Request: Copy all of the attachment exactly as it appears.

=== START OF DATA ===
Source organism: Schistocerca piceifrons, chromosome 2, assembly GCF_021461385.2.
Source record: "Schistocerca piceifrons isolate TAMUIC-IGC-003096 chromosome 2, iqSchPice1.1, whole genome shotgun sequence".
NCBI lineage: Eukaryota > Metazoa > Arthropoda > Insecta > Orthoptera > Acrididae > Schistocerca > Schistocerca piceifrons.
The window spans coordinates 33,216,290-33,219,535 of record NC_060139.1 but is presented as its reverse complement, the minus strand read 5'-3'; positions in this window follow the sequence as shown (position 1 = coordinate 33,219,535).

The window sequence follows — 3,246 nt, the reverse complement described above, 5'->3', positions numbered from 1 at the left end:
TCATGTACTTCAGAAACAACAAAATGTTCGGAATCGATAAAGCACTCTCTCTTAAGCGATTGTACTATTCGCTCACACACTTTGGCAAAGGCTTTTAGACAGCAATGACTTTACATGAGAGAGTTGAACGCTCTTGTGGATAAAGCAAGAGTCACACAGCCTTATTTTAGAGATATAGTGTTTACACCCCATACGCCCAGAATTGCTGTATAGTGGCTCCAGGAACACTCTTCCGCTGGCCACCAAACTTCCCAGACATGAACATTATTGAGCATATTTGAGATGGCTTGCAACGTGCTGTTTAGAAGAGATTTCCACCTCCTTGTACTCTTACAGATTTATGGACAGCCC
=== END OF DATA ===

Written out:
Source organism: Schistocerca piceifrons, chromosome 2, assembly GCF_021461385.2.
Source record: "Schistocerca piceifrons isolate TAMUIC-IGC-003096 chromosome 2, iqSchPice1.1, whole genome shotgun sequence".
NCBI lineage: Eukaryota > Metazoa > Arthropoda > Insecta > Orthoptera > Acrididae > Schistocerca > Schistocerca piceifrons.
The window spans coordinates 33,216,290-33,219,535 of record NC_060139.1 but is presented as its reverse complement, the minus strand read 5'-3'; positions in this window follow the sequence as shown (position 1 = coordinate 33,219,535).

The window sequence follows — 3,246 nt, the reverse complement described above, 5'->3', positions numbered from 1 at the left end:
TCATGTACTTCAGAAACAACAAAATGTTCGGAATCGATAAAGCACTCTCTCTTAAGCGATTGTACTATTCGCTCACACACTTTGGCAAAGGCTTTTAGACAGCAATGACTTTACATGAGAGAGTTGAACGCTCTTGTGGATAAAGCAAGAGTCACACAGCCTTATTTTAGAGATATAGTGTTTACACCCCATACGCCCAGAATTGCTGTATAGTGGCTCCAGGAACACTCTTCCGCTGGCCACCAAACTTCCCAGACATGAACATTATTGAGCATATTTGAGATGGCTTGCAACGTGCTGTTTAGAAGAGATTTCCACCTCCTTGTACTCTTACAGATTTATGGACAGCCC